-I think many people felt that if the Redskins drafted a WR at the top of the 2nd round, they would instantly become a major threat and would put up 800-1,000 yards and 50-70 catches. The reality is that wasn't going to happen. In the history of the NFL just 9 rookie receivers have topped the 1,000 yard mark that first season, and that is from any round of the NFL draft. Most of them (though not all) were first round picks, making it less likely that the 34th pick would have brought that value. On average you might have 2-3 receivers top the 50 catch, 800-900 yard mark each year, and perhaps 2-3 more in the 40 catch 700 yard range. That is maybe 4-6 productive rookie receivers a year out of the 30-35 drafted each season. That is a horrible early return rate and the chances are the Redskins weren't going to get near that level of production. Particularly not on an offense that already had Garcon, Roberts and Reed.

Jackson though should be a lock for at least the 50 catch, 900 yard range if not breaking 1,000 yards. In his 6 years he's topped 900 yards 5 times, with 3 1,000 yard seasons. He's never had fewer than 45 catches and since his ypc is so high he is still going to produce good numbers with that level of catches. His career per game averages are 4.1 catches and 70.3 yards, which puts him on pace for 66 catches and 1,125 yards over 16 games. Now he might not hit those numbers on a team with Garcon, Roberts and Reed, but he's clearly going to out produce a rookie this year.

Long term Production: Jackson

-Now of course it's not just what Jackson does this season versus a rookie that matters, but what happens going forward as well. While it's true in years 2, 3 and 4 you have more drafted receivers start to "pan" out and start putting up those 900-1,000 yard seasons, receiver still has the highest bust rate of any position. While many will point to Alshon Jeffery who had a dud of a rookie year, but a huge sophomore season, he still represents the exception not the rule. Of the 9 receivers drafted in the first two rounds in  2012, just 4 have broken a combined 1,000 yards receiving and only 3 of them have 1,500 total yards or more. To take it a year farther, just 3 WR's from the 2011 draft (A.J. Green, Julio Jones and Torrey Smith) have cracked 2,000 combined yards from the first 4 rounds of that draft. Jackson will easily get 1,500 yards and 2,000 yards (and likely well more) over the next 2 and 3 years.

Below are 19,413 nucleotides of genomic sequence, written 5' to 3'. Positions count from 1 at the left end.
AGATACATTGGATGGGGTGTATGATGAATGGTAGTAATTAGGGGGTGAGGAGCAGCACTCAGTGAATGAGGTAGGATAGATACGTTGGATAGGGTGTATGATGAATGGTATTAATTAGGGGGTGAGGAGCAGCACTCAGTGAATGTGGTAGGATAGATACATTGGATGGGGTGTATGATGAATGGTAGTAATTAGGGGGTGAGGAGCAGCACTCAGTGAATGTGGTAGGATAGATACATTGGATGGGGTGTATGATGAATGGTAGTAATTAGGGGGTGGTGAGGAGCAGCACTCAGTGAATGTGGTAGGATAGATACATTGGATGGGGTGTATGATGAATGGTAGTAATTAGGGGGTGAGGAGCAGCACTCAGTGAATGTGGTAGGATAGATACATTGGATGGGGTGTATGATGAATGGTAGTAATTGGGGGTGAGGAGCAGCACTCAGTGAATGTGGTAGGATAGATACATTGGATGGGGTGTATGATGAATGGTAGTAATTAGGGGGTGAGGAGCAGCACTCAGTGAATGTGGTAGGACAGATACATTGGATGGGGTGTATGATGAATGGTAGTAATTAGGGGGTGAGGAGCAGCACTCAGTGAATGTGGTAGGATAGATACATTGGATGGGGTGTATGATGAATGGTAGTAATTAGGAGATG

Some may point to the future beyond the three year mark when Jackson's contract is up, and that is a valid point as a rookie WR would bring at least 4 years of team control. Here's the thing though in looking at a rookie WR beyond those four years you have  no idea if they will still be with the team at that point. And if they are retained, similar to Jackson they will need another big contract. Also, chances are you aren't going to retain that wide receiver beyond that rookie deal, even if they are successful players. In 2009 6 WR's were taken in the first round, only two Micheal Crabtree and Jeremy Maclin will be with the team that drafted them heading into their 6th season. Take it a step further, none of 9 2nd or 3rd round WR's are still with the team that drafted them. Looking at the 2010 draft, this was the first year 2nd round or later WR's were no longer under team control from the rookie deal and could be free agents. Unless Damian Williams re-signs in Tennessee, none of  the 11 2nd and 3rd round WR's drafted that year are still with their team heading into year 5.

Jackson's production over 3 years is likely going to be better than a rookie receivers over 4 and chances are that guy wouldn't be here beyond that time frame.

Cost: Even

Now one would think that this would clearly favor the 2nd round pick as the 34th overall pick should only cost $5.5 million over 4 years compared to Jackson's $24 million over 3 years, but that ignores the actual value of a 2nd round pick. As seen above spending that pick on a WR would have likely resulted in a waste of resources. Using that 2nd round pick on either another player that has a greater chance to offer positive impact or in a trade back scenario to help restock the roster carries a good bit of value that makes up the difference between the two prices. Now Jackson's cost shouldn't be ignored, nor the fact that with him in the fold Roberts is now overpaid for his role, but freeing up this 2nd round pick is big for the Redskins and has the potential to add a lot of value to the roster.

Benefit for RGIII's Development: Jackson

-One reason people were so in favor of drafting a WR is to help develop Robert Griffin III, by giving him another quality weapon that he can trust. The fact of the matter is, with the learning curve of wide receivers and the high bust rate, chances were that rookie WR could do more harm than good. Jackson on the other hand is a known commodity, and is clearly a weapon. He will make things easier on Griffin, by getting open and making big plays. Jackson has the game breaking ability to turn short and intermediate throws into big gains, meaning Griffin has to do less on his own.

Threat to the Defense: Jackson

-Another prevailing school of thought was that a rookie WR opposite Garcon would present enough of a threat to open things up for the Redskins top wide receiver. While Garcon led the league in catches last year, he didn't have a lot of room to operate as defenses focused their attention on him. It was also thought that the addition of a top rookie could open up the running game as defenses wouldn't be able to creep safeties into the box, because of this additional threat. In reality though neither thing was going to happen. Opposing defenses don't fear rookie WR's regardless of their draft status or potential. Last season Keenan Allen the Chargers 3rd round pick, became the 9th rookie WR to top 1,000 yards yet despite his success he wasn't getting top receiver attention for most of the season. When the Redskins faced off with teams with a top receiver capable of going over 1,000 yards, that receiver was typically shadowed all game by DeAngelo Hall. Yet when the Redskins faced San Diego in the middle of the season, they matched up their rookie David Amerson on Allen and the Chargers exploited that match-up late in the game and almost came from behind to win the football game. At the time Allen was clearly the Chargers best WR threat, and easily the best rookie WR in the league yet the Redskins didn't look to match their top corner on him or double cover him.